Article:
If you don’t own an Electric vehicle (EV), you’re missing a lot.
I confront this fact over and over when I talk to gas car owners (which is, obviously, most of America).
Question: Have you ever thought about buying an EV?
Answer: Yes, but it won’t go long distances. Anyway, I’m used to my car, I like it, and I don’t want to change.
The answers are actually more complicated than that but that captures the essence of what I hear over and over from average (non-enthusiast) car owners.
The problem (almost invariably) is they don’t listen to my rejoinder. Their eyes glaze over and they tune me out. In their minds, EVs are not practical or reliable — or, in the case of young people, affordable (a legitimate concern).
Attitudes are changing but…
Yes, EV ownership is on the rise in the U.S. EV registrations jumped this year.
But the fact remains: the vast majority of Americans will never know the true benefits of an EV until they actually own one. And that means they won’t switch anytime soon.
That takes a leap of faith.
I faced this moment of truth back in 2013, when I got (leased) my first EV: a Chevy Volt. I had to sell my lumbering SUV (for reasons I won’t go into here) and the closest car dealer to me in Los Angeles was a Chevy dealer.
“It’s a harebrained idea but it can’t hurt to test drive one,” I thought. (And it didn’t hurt that the dealer had a photo of Jay Leno buying a Chevy Volt there.)
The dealer was kind enough to let me take it on a long test drive — alone. I drove about 50 miles, out of Los Angeles County into Ventura County and back.
I was stunned. I never knew a car could be so quiet yet so fast at the same time. And I had never experienced that kind of torque.
And the regen! This was a total surprise. Even the first-gen Volt had good regen (regenerative braking). Taking the long descent on Rt 118 into Simi Valley…it was like getting free gas.
That’s when it hit me. This is a completely new paradigm. A complete departure from the 100-year-old, decrepit (imo) energy-guzzling paradigm.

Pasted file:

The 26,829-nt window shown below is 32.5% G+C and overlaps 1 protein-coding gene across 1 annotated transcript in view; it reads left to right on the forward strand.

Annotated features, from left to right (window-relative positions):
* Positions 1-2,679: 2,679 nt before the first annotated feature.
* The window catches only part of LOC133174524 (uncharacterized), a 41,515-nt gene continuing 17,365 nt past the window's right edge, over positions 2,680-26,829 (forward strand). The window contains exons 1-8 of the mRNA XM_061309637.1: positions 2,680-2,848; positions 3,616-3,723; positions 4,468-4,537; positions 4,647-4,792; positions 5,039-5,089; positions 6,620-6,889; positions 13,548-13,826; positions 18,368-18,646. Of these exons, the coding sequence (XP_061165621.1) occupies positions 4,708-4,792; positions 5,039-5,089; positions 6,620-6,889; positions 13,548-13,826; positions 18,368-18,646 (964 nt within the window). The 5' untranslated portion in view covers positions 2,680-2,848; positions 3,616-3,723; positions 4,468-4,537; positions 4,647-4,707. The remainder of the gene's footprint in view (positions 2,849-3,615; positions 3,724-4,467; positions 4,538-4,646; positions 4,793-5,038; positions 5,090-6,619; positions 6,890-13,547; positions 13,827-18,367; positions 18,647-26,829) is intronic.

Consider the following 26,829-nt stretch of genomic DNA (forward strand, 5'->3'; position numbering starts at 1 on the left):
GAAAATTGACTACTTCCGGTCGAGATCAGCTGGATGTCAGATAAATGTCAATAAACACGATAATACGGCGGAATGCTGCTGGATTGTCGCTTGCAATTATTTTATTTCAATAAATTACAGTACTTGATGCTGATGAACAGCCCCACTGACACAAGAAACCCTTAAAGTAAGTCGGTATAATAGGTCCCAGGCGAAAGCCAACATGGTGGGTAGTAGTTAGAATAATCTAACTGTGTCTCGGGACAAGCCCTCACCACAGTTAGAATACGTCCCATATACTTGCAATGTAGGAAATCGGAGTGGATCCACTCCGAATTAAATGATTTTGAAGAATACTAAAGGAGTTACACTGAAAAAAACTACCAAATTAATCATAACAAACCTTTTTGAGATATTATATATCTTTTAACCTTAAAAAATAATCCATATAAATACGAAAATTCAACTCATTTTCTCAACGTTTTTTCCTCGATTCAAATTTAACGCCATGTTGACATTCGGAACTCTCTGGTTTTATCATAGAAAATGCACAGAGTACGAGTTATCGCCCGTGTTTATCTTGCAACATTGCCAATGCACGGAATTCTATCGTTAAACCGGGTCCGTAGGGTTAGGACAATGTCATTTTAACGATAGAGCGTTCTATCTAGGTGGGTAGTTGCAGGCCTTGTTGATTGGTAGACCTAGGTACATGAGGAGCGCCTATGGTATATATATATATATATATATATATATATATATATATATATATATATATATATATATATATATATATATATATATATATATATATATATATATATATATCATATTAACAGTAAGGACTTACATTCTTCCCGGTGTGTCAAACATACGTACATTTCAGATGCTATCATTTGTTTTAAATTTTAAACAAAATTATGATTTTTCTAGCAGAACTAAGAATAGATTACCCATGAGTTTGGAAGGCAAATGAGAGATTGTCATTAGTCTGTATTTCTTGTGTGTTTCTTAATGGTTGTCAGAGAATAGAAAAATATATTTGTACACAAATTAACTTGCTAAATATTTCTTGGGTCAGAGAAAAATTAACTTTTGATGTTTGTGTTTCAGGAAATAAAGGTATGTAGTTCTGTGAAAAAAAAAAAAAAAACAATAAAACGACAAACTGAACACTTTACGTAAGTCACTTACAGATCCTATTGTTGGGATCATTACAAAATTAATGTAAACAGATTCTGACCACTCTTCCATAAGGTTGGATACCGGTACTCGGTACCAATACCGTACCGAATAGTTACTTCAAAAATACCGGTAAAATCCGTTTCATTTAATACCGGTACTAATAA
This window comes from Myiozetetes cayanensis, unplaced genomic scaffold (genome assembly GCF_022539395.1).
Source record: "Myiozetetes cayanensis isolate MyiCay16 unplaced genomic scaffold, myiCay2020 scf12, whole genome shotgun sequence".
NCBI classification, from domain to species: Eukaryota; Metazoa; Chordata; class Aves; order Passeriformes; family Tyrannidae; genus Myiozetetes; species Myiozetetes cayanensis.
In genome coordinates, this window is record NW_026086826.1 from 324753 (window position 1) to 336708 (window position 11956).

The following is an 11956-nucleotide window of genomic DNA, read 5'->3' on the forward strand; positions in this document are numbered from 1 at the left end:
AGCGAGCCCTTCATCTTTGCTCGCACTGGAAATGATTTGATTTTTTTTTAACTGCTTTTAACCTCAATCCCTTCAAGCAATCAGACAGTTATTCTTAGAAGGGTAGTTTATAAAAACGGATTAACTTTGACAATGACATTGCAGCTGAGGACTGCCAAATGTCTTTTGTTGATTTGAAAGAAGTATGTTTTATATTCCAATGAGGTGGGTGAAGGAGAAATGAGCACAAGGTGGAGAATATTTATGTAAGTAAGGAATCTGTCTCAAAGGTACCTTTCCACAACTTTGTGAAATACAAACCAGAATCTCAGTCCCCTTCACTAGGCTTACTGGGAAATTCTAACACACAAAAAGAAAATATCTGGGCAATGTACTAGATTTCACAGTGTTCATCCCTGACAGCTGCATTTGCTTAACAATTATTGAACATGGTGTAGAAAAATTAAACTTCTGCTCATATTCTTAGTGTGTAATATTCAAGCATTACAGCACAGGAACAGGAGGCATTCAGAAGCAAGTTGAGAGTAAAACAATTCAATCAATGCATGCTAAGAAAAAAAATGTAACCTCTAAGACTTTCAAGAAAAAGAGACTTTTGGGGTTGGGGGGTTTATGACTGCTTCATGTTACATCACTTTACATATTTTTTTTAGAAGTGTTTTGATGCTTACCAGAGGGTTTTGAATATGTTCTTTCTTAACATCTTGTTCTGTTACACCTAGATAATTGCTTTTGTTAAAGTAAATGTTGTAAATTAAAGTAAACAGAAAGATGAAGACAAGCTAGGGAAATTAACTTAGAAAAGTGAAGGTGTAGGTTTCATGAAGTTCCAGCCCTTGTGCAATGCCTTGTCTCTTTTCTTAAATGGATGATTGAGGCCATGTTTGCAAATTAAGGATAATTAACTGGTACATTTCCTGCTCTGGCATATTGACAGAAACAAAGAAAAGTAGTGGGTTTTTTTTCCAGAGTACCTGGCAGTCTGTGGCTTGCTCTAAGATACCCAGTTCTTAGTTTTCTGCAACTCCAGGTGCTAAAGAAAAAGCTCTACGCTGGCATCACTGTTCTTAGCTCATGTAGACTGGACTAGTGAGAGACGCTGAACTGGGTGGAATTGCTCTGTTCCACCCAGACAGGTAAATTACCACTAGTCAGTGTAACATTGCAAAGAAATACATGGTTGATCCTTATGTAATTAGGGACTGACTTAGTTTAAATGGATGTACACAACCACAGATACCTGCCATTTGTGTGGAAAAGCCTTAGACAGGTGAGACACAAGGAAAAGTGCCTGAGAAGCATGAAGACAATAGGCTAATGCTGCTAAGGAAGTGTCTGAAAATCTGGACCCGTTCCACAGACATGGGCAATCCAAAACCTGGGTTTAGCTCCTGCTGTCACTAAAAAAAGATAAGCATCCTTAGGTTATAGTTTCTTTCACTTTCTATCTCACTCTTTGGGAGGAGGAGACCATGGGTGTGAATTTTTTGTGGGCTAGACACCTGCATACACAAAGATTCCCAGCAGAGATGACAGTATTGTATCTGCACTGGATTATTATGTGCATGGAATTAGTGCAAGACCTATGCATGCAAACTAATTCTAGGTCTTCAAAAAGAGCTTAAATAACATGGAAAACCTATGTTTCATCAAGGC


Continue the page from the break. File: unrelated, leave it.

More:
I leased the 2013 Volt and have been driving EVs exclusively ever since.
Here’s what you don’t understand until you actually own an EV:
- Clean: no lubricants leaking/dripping on the garage floor.
- Clean: When it’s cold, I can start (warm up) my EV in the garage with the garage door still shut. I would asphyxiate myself if I did that with a gas car.
- Quiet: I don’t care if you drive a Lexus or a Bentley, nothing beats the vibration-free silence* of an EV when pulling out of a garage.
- Regen: As I mentioned above, it’s free energy. In 2022, gas cars seem especially stupid when you’re driving on a long downhill grade (e.g., Interstate 5 outside of Los Angeles) and quietly adding energy while gas cars keep blithely guzzling away fuel.
- Maintenance: I went for over two years without any maintenance on my 2013 Volt — another pleasant surprise I never expected (think: no oil changes).
Other more-well-publicized reasons include:
- Fast: from 0-60, EVs (think: Tesla) will beat most muscle cars.
- Cheap “fuel”: I can “fill up” (recharge) my EV for about $15, which gets me about 240+ miles of range. Try that in a gas car.
Most car consumers are already aware of the most salient downsides:
- EVs are expensive
- EVs don’t have the long range of gas cars
- EVs lack the refueling (charging) infrastructure
But I would argue all three of those are changing rapidly for the better.
- The 2023 Chevy Bolt (with about 26o miles of EPA rated range) now starts at under $27,000 (despite some isolated predatory pricing by dealers trying to take advantage of the EV supply shortage).
- EV range will only get longer as battery technology improves.
- Tesla has a well-established national charging network while Electrify America has been building charging stations at a furious pace across America.
*My neighbor owns a high-end Acura. Despite being a “quiet” car, it still produces a small seismic event — via engine vibration — every time she pulls out of her garage.
Comments can be sent via DM to mbrookec.